Even before Nightingale, however, Catholic nursing sisters were making formative strides in the care and ministration of the sick and injured wherever their need arose. As a previous Health Progress article points out, "The evolution of professional nursing as both art and science is inextricably intertwined with the history of women and men religious. In the 16th century alone, more than 100 female orders, as well as new male orders, were founded for the specific purpose of nursing."7
The Conference of Catholic Schools of Nursing holds a gathering for nursing education in Philadelphia in 1949. The legacy of Catholic sisters in nursing continues today with the care provided by Catholic health systems, hospitals and long-term care facilities.
Nightingale's vision of nursing was founded on principles espoused and taught by Mother Catherine McAuley of Dublin, Ireland, founder of the Sisters of Mercy. Her 19th-century "careful nursing" theory — a system of thinking and acting for the purpose of protecting sick, injured and vulnerable people from harm and fostering their healing and health — still resonates. Nurses everywhere work together and invite each other to equal or outdo one another in tender concern and regard for their patients and other nurses while striving to reach the aims of their nursing practices.8
In the United States today, as nurses help to end the coronavirus pandemic, the treatment they provide continues the traditions and principles that were brought to this fledgling nation over a century ago by Catholic sisters who were nurses.
DAVID SHEETS is a freelance journalist based in St. Louis.
- Hannah Brockhaus, "Pope Praises Work of Nurses, Recalls the One Who Saved His Life," Catholic News Agency, March 3, 2018, https://www.catholicnewsagency.com/news/pope-praises-work-of-nurses-recalls-the-one-who-saved-his-life-46075.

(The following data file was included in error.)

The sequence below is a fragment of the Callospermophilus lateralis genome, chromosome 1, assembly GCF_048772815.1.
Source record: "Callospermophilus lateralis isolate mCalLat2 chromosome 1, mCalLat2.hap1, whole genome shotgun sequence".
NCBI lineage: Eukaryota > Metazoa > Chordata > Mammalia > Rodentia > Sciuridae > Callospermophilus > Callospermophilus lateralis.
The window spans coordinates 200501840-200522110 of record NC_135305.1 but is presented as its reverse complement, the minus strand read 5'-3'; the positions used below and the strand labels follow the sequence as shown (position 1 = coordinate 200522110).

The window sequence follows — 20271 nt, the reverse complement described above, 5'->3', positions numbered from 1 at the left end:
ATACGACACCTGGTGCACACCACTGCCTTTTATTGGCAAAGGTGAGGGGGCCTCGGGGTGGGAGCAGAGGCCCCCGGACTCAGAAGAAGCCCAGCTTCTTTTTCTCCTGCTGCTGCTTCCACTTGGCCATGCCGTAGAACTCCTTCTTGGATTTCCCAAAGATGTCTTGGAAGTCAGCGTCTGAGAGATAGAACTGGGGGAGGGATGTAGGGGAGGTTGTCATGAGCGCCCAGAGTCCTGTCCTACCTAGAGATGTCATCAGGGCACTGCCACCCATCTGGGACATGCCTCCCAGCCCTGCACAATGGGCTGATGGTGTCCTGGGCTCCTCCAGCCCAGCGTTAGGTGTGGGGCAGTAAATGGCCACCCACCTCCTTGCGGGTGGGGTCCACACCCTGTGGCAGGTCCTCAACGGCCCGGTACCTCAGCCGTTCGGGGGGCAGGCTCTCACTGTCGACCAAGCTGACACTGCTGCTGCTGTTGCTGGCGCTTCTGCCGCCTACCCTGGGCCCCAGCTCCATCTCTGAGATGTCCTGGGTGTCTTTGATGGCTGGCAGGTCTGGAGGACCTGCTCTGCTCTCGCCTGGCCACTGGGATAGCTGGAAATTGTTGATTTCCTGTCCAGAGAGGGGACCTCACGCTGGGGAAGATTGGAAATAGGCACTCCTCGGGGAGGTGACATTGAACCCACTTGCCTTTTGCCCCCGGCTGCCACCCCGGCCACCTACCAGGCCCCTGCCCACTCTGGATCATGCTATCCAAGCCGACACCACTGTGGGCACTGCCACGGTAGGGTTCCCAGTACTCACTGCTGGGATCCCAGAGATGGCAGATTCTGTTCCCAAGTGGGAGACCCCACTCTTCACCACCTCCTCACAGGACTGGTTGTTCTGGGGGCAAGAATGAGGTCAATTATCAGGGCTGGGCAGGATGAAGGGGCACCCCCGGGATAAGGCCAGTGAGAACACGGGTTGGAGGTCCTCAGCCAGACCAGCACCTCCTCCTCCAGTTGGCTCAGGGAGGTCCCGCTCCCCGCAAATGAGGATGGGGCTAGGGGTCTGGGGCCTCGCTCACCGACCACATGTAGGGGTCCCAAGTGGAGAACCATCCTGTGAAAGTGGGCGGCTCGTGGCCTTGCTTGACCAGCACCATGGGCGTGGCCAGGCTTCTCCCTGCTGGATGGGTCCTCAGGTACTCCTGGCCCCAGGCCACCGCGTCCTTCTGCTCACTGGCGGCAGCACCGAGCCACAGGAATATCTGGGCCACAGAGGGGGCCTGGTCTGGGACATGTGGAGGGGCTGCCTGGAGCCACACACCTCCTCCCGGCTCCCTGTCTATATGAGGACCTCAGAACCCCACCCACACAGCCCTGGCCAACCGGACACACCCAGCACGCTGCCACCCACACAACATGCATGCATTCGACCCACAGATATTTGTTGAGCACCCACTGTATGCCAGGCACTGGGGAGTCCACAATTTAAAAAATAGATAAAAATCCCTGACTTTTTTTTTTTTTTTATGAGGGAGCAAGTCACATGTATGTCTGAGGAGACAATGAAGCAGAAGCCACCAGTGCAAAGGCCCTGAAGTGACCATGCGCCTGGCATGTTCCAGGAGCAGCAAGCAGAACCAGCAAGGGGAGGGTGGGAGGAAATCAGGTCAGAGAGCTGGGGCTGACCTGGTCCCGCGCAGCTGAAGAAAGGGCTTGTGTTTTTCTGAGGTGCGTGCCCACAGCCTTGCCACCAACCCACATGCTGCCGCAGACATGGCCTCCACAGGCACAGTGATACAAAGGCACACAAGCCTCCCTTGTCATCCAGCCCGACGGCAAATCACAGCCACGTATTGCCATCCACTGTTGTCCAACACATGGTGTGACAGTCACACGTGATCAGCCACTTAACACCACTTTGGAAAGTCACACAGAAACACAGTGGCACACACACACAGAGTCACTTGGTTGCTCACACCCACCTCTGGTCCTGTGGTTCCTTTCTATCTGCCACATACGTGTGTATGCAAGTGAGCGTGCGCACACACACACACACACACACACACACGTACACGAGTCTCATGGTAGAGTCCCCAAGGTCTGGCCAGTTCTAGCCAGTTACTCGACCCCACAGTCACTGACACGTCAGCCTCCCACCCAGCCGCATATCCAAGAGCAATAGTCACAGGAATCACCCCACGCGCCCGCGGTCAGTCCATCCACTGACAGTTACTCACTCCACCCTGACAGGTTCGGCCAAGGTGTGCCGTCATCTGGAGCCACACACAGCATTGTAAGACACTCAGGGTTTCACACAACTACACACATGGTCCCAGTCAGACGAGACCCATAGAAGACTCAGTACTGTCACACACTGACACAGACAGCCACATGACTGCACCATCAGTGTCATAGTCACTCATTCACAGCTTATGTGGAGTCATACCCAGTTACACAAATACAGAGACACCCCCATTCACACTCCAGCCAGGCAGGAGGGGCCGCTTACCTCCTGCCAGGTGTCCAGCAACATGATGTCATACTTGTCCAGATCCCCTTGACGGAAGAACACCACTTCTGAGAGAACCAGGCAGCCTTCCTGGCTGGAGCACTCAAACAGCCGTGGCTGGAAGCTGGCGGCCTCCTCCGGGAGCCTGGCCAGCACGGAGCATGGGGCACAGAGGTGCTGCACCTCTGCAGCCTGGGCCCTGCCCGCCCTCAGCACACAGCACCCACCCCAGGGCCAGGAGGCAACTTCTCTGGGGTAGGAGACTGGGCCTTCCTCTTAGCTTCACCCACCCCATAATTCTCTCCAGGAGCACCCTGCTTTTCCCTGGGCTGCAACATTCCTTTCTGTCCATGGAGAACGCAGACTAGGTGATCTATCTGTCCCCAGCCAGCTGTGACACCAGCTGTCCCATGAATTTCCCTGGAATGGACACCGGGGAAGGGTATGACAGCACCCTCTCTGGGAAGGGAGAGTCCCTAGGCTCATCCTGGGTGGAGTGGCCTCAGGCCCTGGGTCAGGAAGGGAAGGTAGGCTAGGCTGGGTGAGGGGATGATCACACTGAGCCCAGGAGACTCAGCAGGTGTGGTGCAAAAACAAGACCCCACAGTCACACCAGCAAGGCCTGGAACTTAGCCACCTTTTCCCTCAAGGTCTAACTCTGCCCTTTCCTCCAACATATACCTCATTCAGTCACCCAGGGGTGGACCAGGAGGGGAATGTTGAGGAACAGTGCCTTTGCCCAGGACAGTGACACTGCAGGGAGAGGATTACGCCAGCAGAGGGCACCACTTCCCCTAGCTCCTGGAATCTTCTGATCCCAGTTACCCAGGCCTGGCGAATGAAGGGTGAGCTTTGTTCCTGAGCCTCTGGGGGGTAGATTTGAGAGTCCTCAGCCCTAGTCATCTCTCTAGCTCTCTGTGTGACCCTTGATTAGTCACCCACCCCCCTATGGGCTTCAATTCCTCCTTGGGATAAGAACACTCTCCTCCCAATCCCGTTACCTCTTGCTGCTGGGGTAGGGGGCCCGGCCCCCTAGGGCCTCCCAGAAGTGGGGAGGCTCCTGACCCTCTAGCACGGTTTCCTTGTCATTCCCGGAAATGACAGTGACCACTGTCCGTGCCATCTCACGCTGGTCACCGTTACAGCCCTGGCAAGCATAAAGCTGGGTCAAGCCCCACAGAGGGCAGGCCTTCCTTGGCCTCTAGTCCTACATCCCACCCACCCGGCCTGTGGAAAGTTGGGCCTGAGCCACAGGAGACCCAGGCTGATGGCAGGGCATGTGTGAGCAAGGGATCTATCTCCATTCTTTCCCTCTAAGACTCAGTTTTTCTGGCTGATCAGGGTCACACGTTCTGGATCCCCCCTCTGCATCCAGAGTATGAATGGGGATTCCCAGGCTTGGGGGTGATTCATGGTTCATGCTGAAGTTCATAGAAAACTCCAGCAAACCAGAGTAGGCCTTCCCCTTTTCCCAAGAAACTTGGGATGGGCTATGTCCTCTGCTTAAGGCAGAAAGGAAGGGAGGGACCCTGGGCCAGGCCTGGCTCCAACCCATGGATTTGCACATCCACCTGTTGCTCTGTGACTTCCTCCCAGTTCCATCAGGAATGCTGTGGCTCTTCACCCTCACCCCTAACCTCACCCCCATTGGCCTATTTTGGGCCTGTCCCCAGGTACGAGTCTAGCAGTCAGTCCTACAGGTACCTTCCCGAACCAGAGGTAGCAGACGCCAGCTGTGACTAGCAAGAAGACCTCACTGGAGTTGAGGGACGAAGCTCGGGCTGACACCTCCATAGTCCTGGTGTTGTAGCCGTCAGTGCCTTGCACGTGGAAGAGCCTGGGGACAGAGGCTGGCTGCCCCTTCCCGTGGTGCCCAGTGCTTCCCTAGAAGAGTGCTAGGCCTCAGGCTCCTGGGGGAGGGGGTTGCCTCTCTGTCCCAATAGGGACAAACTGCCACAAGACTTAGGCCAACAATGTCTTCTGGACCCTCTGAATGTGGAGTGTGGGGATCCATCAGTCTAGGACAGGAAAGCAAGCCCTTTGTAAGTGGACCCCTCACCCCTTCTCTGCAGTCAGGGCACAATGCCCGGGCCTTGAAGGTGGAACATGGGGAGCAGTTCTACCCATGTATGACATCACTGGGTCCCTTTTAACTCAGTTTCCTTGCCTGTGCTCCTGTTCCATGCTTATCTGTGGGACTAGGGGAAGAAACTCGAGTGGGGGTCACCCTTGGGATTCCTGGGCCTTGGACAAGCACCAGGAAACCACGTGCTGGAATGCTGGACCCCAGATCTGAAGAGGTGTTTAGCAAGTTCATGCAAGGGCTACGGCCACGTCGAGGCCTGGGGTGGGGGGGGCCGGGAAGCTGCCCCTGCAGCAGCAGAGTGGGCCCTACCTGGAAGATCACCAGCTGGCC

- Mariano de Vedia, "Jorge Bergoglio, a Career Jesuit Priest," La Nación, March 13, 2013, https://www.lanacion.com.ar/el-mundo/bergoglio-un-sacerdote-jesuita-de-carrera-nid1562738.
- Brockhaus, "Pope Praises Work of Nurses."
- Romans 16:1-2 (RSV)
- Year of the Nurse and Midwife, World Health Organization, 2020, https://www.who.int/news-room/campaigns/year-of-the-nurse-and-the-midwife-2020.
- "Florence Nightingale," Biography.com, Feb. 27, 2018, https://www.biography.com/scientist/florence-nightingale.
- Kathleen D. Sanford, "The Legacy of Love: Guarding the Flame," Health Progress, May-June 2010, https://www.chausa.org/publications/health-progress/article/may-june-2010/the-legacy-of-love-guarding-the-flame.
- Therese Meehan, "Careful Nursing: A Model for Contemporary Nursing Practice," May 30, 2003, https://www.carefulnursing.ie/assets/28/8828A3CD-1095-45C2-AAE74A41DA0DE4D6_document/The_Careful_Nursing_Philosophy_and_Professional_Practice_Mod.pdf.
Copyright © 2020 by the Catholic Health Association of the United States
For reprint permission, contact Betty Crosby or call (314) 253-3490.